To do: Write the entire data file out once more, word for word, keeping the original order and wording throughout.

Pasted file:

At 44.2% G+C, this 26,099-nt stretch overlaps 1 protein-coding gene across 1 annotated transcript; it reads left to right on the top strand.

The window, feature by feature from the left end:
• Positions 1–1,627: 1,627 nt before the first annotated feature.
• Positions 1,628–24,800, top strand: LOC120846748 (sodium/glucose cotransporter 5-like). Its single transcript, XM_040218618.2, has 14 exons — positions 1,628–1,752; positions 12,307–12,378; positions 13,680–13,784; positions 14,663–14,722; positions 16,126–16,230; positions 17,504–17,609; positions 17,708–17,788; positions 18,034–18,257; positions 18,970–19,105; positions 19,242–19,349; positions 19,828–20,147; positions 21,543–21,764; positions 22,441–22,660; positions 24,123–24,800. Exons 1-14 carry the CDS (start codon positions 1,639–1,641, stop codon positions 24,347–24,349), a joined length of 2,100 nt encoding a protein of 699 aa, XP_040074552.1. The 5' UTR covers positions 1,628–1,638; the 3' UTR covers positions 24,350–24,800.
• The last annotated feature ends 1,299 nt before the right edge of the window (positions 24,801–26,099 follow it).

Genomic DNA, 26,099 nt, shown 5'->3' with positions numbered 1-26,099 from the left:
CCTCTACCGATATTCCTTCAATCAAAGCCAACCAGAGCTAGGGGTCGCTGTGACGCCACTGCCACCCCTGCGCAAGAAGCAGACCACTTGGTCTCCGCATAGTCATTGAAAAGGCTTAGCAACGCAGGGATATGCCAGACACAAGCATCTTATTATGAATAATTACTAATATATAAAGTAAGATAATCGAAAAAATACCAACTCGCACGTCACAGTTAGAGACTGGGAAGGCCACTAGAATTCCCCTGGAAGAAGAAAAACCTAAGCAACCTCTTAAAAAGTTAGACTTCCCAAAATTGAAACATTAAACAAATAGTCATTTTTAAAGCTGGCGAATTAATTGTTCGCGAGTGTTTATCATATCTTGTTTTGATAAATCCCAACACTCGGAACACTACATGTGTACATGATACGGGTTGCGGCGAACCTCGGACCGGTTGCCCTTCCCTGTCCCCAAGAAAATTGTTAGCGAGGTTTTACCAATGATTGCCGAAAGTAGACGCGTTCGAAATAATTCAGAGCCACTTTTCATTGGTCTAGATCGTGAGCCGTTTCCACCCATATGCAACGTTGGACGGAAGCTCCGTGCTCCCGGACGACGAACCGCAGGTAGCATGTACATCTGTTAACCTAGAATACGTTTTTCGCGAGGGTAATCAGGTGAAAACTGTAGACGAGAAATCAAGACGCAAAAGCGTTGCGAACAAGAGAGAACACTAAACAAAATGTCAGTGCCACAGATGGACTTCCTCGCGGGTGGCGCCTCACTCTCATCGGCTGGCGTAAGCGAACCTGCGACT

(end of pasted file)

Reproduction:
At 44.2% G+C, this 26,099-nt stretch overlaps 1 protein-coding gene across 1 annotated transcript; it reads left to right on the top strand.

The window, feature by feature from the left end:
• Positions 1–1,627: 1,627 nt before the first annotated feature.
• Positions 1,628–24,800, top strand: LOC120846748 (sodium/glucose cotransporter 5-like). Its single transcript, XM_040218618.2, has 14 exons — positions 1,628–1,752; positions 12,307–12,378; positions 13,680–13,784; positions 14,663–14,722; positions 16,126–16,230; positions 17,504–17,609; positions 17,708–17,788; positions 18,034–18,257; positions 18,970–19,105; positions 19,242–19,349; positions 19,828–20,147; positions 21,543–21,764; positions 22,441–22,660; positions 24,123–24,800. Exons 1-14 carry the CDS (start codon positions 1,639–1,641, stop codon positions 24,347–24,349), a joined length of 2,100 nt encoding a protein of 699 aa, XP_040074552.1. The 5' UTR covers positions 1,628–1,638; the 3' UTR covers positions 24,350–24,800.
• The last annotated feature ends 1,299 nt before the right edge of the window (positions 24,801–26,099 follow it).

Genomic DNA, 26,099 nt, shown 5'->3' with positions numbered 1-26,099 from the left:
CCTCTACCGATATTCCTTCAATCAAAGCCAACCAGAGCTAGGGGTCGCTGTGACGCCACTGCCACCCCTGCGCAAGAAGCAGACCACTTGGTCTCCGCATAGTCATTGAAAAGGCTTAGCAACGCAGGGATATGCCAGACACAAGCATCTTATTATGAATAATTACTAATATATAAAGTAAGATAATCGAAAAAATACCAACTCGCACGTCACAGTTAGAGACTGGGAAGGCCACTAGAATTCCCCTGGAAGAAGAAAAACCTAAGCAACCTCTTAAAAAGTTAGACTTCCCAAAATTGAAACATTAAACAAATAGTCATTTTTAAAGCTGGCGAATTAATTGTTCGCGAGTGTTTATCATATCTTGTTTTGATAAATCCCAACACTCGGAACACTACATGTGTACATGATACGGGTTGCGGCGAACCTCGGACCGGTTGCCCTTCCCTGTCCCCAAGAAAATTGTTAGCGAGGTTTTACCAATGATTGCCGAAAGTAGACGCGTTCGAAATAATTCAGAGCCACTTTTCATTGGTCTAGATCGTGAGCCGTTTCCACCCATATGCAACGTTGGACGGAAGCTCCGTGCTCCCGGACGACGAACCGCAGGTAGCATGTACATCTGTTAACCTAGAATACGTTTTTCGCGAGGGTAATCAGGTGAAAACTGTAGACGAGAAATCAAGACGCAAAAGCGTTGCGAACAAGAGAGAACACTAAACAAAATGTCAGTGCCACAGATGGACTTCCTCGCGGGTGGCGCCTCACTCTCATCGGCTGGCGTAAGCGAACCTGCGACT